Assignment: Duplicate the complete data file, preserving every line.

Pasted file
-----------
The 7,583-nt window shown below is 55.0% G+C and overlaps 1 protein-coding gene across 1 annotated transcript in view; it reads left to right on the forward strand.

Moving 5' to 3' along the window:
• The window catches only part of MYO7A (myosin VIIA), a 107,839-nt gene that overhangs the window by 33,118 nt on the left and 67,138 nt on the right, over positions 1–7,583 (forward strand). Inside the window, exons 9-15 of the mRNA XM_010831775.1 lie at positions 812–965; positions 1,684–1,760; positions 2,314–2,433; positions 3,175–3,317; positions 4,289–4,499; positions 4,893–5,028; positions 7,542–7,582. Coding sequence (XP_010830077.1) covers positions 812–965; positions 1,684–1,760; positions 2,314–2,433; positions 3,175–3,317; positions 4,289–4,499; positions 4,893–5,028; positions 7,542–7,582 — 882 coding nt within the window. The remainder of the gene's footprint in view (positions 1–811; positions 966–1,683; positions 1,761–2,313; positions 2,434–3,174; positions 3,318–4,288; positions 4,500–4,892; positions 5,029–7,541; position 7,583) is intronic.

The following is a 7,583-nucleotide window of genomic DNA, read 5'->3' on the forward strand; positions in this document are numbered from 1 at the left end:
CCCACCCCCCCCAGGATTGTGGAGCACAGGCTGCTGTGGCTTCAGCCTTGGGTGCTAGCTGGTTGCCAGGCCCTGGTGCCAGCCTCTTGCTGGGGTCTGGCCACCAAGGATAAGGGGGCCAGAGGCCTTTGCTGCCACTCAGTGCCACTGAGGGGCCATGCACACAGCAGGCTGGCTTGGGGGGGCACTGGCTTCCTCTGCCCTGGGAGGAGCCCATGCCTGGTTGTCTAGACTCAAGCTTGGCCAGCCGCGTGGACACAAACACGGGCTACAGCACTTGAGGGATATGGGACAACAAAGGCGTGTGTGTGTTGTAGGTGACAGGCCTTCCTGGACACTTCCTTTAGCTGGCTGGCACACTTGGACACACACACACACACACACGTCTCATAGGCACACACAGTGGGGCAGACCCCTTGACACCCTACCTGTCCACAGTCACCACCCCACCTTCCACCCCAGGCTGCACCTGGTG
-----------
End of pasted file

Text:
The 7,583-nt window shown below is 55.0% G+C and overlaps 1 protein-coding gene across 1 annotated transcript in view; it reads left to right on the forward strand.

Moving 5' to 3' along the window:
• The window catches only part of MYO7A (myosin VIIA), a 107,839-nt gene that overhangs the window by 33,118 nt on the left and 67,138 nt on the right, over positions 1–7,583 (forward strand). Inside the window, exons 9-15 of the mRNA XM_010831775.1 lie at positions 812–965; positions 1,684–1,760; positions 2,314–2,433; positions 3,175–3,317; positions 4,289–4,499; positions 4,893–5,028; positions 7,542–7,582. Coding sequence (XP_010830077.1) covers positions 812–965; positions 1,684–1,760; positions 2,314–2,433; positions 3,175–3,317; positions 4,289–4,499; positions 4,893–5,028; positions 7,542–7,582 — 882 coding nt within the window. The remainder of the gene's footprint in view (positions 1–811; positions 966–1,683; positions 1,761–2,313; positions 2,434–3,174; positions 3,318–4,288; positions 4,500–4,892; positions 5,029–7,541; position 7,583) is intronic.

The following is a 7,583-nucleotide window of genomic DNA, read 5'->3' on the forward strand; positions in this document are numbered from 1 at the left end:
CCCACCCCCCCCAGGATTGTGGAGCACAGGCTGCTGTGGCTTCAGCCTTGGGTGCTAGCTGGTTGCCAGGCCCTGGTGCCAGCCTCTTGCTGGGGTCTGGCCACCAAGGATAAGGGGGCCAGAGGCCTTTGCTGCCACTCAGTGCCACTGAGGGGCCATGCACACAGCAGGCTGGCTTGGGGGGGCACTGGCTTCCTCTGCCCTGGGAGGAGCCCATGCCTGGTTGTCTAGACTCAAGCTTGGCCAGCCGCGTGGACACAAACACGGGCTACAGCACTTGAGGGATATGGGACAACAAAGGCGTGTGTGTGTTGTAGGTGACAGGCCTTCCTGGACACTTCCTTTAGCTGGCTGGCACACTTGGACACACACACACACACACACGTCTCATAGGCACACACAGTGGGGCAGACCCCTTGACACCCTACCTGTCCACAGTCACCACCCCACCTTCCACCCCAGGCTGCACCTGGTG